For those of you who want the classic idea of James Bond, issue #3 of James Bond hits almost all of those character traits. For those of you who wanted depth to character, this is the culmination of it. Ayala and Lore are their own royalty with the way they push Bond to new boundaries, while really capturing the proper dissonance of who he is.
Even more is that the way the two oscillate between their three characters, peeling back layers to Bond while offering some of the most fun action scenes I’ve had the privilege to read in a comic book. The buildup that is the past two issues offered great character moments, but here it pays off. The issue manages to give wondrous interactions with both every punch of dialogue and literal punch that offers depth rather than artifice in the action.
It is here that we really comprehend the monstrous violence of Bond. In a pivotal moment where he kills someone, the panels make you linger. It’s a great detail that gives precedent to the horror this character performs, and why he is not someone our cultural pathos should praise. The protagonist in Keys consistently offers the backbone of humanity that we as readers need to emote for Bond. With the issue opening in fantastic form by offering her backstory and lunging us into the current events, we comprehend the means with which she is Bond’s equal, but then also his superior.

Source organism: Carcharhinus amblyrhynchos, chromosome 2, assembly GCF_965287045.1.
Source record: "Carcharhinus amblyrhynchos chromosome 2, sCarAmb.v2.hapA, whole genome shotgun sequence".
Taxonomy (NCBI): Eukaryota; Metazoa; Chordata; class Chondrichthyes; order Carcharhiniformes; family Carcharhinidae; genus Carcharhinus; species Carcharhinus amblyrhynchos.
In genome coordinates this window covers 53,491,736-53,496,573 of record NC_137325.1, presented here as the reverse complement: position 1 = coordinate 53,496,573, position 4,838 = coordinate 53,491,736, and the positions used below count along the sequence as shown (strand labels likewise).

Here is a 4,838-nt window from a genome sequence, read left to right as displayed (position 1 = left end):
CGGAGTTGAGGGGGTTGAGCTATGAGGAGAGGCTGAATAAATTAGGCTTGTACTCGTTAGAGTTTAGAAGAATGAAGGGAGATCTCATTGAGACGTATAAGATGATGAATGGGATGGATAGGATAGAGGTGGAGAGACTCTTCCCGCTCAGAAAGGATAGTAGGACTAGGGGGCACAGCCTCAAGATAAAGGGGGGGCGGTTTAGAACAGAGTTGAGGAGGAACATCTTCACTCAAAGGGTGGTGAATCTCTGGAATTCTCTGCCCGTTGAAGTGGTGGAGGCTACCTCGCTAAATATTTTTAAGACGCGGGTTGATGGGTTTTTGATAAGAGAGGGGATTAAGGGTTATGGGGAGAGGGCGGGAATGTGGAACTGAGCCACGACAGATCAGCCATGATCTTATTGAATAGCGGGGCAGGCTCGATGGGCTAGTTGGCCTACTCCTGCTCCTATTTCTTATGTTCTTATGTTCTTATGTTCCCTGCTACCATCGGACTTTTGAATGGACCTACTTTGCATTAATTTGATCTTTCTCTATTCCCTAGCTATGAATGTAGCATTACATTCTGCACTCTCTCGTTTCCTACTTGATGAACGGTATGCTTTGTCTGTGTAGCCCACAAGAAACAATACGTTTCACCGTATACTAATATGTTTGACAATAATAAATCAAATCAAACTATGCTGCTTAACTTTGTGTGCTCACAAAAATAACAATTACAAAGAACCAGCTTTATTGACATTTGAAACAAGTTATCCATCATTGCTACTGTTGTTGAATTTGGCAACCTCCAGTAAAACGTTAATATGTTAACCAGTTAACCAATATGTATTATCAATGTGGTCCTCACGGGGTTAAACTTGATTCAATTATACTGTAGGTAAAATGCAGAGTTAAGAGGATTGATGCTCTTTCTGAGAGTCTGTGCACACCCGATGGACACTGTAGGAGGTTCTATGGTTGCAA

Despite managing to accomplish their mission, we see the brutality in how Bond lives. Even with his violent tendencies, there is a mess he leaves behind. With the end of the mission, we see Bond brush off his own allies by murdering their target. In earnest, it gives way towards seeing how this arc will evolve with whoever is concocting this scheme.
Durso and Renna giveaway to some of the great visuals. While it’s one thing to hold a book that has some cool art, the fact the panel layouts are unique is something else entirely. The way these two artists compose each panel makes them the equivalent of Roger Deakins with how each shot serves to be great visual eye candy. Pair this with Roshan Kurichiyanil’s wondrous coloring and Ariana Maher’s intensive lettering, and the book holds the eye into great effect.
This book manages to hit its stride for a general audience and those who have been wondering where this book was going. While many of its detractors were aghast at giving Bond a slower pace initially, the team behind Bond managed to do wonders for comic book storytelling. I am not only hooked, but maniacally laughing at how great this series is once the payoff has started to hit. This is genuinely a fun and cool book — just understand what I mean when I say Bond is a danger.
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